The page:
Based on Article 134 of Iran’s Islamic Penal Code, he had to serve no more than five years of his six-year sentence. By February 2020, he had completed more than a third of his sentence, and therefore qualified for the pardon orderedby the judiciary due to the coronavirus.
In an interview with CHRI in October 2016, Azimzadeh insisted that he was being persecuted simply for his peaceful activism.
“All the charges and accusations against me are for trade union activities, such as organizing unions, non-violent labor strikes, and interviews with the media to defend workers’ rights, myself included. I am a worker,” Azimzadeh said.
The FWUI chairman added that his union was formed in 2007 on the basis of the Constitution, which states (in Article 27): “Public gatherings and marches may be freely held, provided that arms are not carried and that [the events] are not detrimental to the fundamental principles of Islam.”
Free Workers Union of Iran Speaks Out Against Azimzadeh’s Continued Imprisonment
The Free Workers Union of Iran (FWUI), issued a statement on August 2, 2020 regarding Azimzadeh:
Following the legal obligation to release Jafar Azimzadeh in accordance with the Judiciary’s directive…the security agencies, in order to prevent this, initiated a completely arbitrary and willful action by filing a new case against him with great haste and, in an unprecedented fashion, the Judiciary of the Islamic Republic completed the whole process of interrogation, investigation, trial and conviction within 20 days and sentenced him to 13 months in prison for “propaganda against the Islamic Republic,” which the security establishment then ordered Branch 36 of the Appeals Court to uphold. He was informed about it in prison on August 1st.
Examples of propaganda against the Islamic Republic in this case were Azimzadeh’s protest against the lack of medical treatment for prisoners in early spring 2019, [and] condemning tyrannical sentences against Haft Tappeh [sugar mill] workers and workers who had gathered in front of the Parliament on the occasion of International Labor Day in 2019.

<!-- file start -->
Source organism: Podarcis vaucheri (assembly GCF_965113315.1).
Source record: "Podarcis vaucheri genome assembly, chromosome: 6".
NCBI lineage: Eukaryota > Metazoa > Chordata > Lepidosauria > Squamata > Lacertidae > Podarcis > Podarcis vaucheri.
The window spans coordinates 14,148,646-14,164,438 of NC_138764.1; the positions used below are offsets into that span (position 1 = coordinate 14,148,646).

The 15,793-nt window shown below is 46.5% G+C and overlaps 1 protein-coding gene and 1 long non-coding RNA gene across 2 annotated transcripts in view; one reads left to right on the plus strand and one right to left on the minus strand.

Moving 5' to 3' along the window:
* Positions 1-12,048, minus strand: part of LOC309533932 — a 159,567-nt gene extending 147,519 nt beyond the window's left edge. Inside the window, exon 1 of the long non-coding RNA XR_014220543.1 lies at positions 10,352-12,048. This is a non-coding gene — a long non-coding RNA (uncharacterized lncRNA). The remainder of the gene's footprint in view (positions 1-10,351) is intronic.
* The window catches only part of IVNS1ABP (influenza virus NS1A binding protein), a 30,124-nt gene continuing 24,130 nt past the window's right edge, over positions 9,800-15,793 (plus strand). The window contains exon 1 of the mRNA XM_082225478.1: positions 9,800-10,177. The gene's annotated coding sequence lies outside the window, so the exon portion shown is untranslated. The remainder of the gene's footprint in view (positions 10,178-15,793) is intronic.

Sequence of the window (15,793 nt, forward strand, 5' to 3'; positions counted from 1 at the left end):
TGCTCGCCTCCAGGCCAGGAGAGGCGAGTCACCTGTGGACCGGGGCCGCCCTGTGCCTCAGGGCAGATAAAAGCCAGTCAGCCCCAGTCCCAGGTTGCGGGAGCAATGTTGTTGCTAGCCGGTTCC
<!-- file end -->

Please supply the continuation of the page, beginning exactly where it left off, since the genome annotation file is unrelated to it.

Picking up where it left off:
Azimzadeh was sentenced while he is serving a five-year sentence. He has not committed any crime. He has only defended the appeals and demands of the workers. Tyrannical prison sentences against workers by the security and judicial establishments are intended to suppress any kind of labor demands for justice and fairness. If a worker like Azimzadeh protests against the sentencing of Haft Tappeh workers and those detained on International Labor Day, or criticizes the lack of medical treatment for prisoners, he will be sentenced to re-imprisonment on the charge of propaganda against the state. If this is not blatant oppression against society, then what is?
The Free Workers Union of Iran, while expressing disgust with the re-imprisonment sentence against Azimzadeh, republishes the joint letter of political prisoners in protest against the lack of medical treatment of prisoners, which Jafar was one of the signatories, as well as his audio file protesting the prison sentences, in order to let the working class, and society as a whole, to judge what has been presented as examples of propaganda against the state, and expose to society more than ever the systematic cycle of state oppression against workers.
Free Workers Union of Iran
August 2, 2020
Read this article in Persian.